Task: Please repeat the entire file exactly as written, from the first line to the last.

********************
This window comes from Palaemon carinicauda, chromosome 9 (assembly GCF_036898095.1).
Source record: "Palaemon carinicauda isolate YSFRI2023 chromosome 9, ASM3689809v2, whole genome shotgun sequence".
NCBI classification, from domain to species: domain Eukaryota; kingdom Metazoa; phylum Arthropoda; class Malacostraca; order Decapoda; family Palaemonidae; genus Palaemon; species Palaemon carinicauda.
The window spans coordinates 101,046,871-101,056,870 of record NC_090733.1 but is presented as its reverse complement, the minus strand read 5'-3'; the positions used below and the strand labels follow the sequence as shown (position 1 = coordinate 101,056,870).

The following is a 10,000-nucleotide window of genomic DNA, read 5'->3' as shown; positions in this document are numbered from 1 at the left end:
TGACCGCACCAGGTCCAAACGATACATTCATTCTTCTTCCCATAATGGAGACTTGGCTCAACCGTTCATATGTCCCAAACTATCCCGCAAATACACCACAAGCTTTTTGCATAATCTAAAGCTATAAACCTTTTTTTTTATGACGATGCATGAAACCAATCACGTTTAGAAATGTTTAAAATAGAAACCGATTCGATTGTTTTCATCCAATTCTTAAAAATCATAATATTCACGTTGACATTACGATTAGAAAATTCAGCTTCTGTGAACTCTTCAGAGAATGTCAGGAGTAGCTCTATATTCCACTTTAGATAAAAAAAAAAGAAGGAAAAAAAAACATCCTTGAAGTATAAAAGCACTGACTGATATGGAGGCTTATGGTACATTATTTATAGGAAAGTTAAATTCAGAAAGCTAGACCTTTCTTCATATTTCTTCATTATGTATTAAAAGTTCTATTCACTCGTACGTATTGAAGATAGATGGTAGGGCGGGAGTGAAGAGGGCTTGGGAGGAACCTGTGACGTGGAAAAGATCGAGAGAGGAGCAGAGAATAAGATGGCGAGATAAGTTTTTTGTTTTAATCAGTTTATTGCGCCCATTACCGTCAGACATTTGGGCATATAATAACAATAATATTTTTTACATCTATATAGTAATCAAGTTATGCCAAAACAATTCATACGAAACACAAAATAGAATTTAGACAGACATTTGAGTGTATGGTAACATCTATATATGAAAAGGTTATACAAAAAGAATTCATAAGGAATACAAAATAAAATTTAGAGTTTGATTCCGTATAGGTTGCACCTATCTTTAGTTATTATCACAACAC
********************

This window comes from Palaemon carinicauda, chromosome 9 (assembly GCF_036898095.1).
Source record: "Palaemon carinicauda isolate YSFRI2023 chromosome 9, ASM3689809v2, whole genome shotgun sequence".
NCBI classification, from domain to species: domain Eukaryota; kingdom Metazoa; phylum Arthropoda; class Malacostraca; order Decapoda; family Palaemonidae; genus Palaemon; species Palaemon carinicauda.
The window spans coordinates 101,046,871-101,056,870 of record NC_090733.1 but is presented as its reverse complement, the minus strand read 5'-3'; the positions used below and the strand labels follow the sequence as shown (position 1 = coordinate 101,056,870).

The following is a 10,000-nucleotide window of genomic DNA, read 5'->3' as shown; positions in this document are numbered from 1 at the left end:
TGACCGCACCAGGTCCAAACGATACATTCATTCTTCTTCCCATAATGGAGACTTGGCTCAACCGTTCATATGTCCCAAACTATCCCGCAAATACACCACAAGCTTTTTGCATAATCTAAAGCTATAAACCTTTTTTTTTATGACGATGCATGAAACCAATCACGTTTAGAAATGTTTAAAATAGAAACCGATTCGATTGTTTTCATCCAATTCTTAAAAATCATAATATTCACGTTGACATTACGATTAGAAAATTCAGCTTCTGTGAACTCTTCAGAGAATGTCAGGAGTAGCTCTATATTCCACTTTAGATAAAAAAAAAAGAAGGAAAAAAAAACATCCTTGAAGTATAAAAGCACTGACTGATATGGAGGCTTATGGTACATTATTTATAGGAAAGTTAAATTCAGAAAGCTAGACCTTTCTTCATATTTCTTCATTATGTATTAAAAGTTCTATTCACTCGTACGTATTGAAGATAGATGGTAGGGCGGGAGTGAAGAGGGCTTGGGAGGAACCTGTGACGTGGAAAAGATCGAGAGAGGAGCAGAGAATAAGATGGCGAGATAAGTTTTTTGTTTTAATCAGTTTATTGCGCCCATTACCGTCAGACATTTGGGCATATAATAACAATAATATTTTTTACATCTATATAGTAATCAAGTTATGCCAAAACAATTCATACGAAACACAAAATAGAATTTAGACAGACATTTGAGTGTATGGTAACATCTATATATGAAAAGGTTATACAAAAAGAATTCATAAGGAATACAAAATAAAATTTAGAGTTTGATTCCGTATAGGTTGCACCTATCTTTAGTTATTATCACAACAC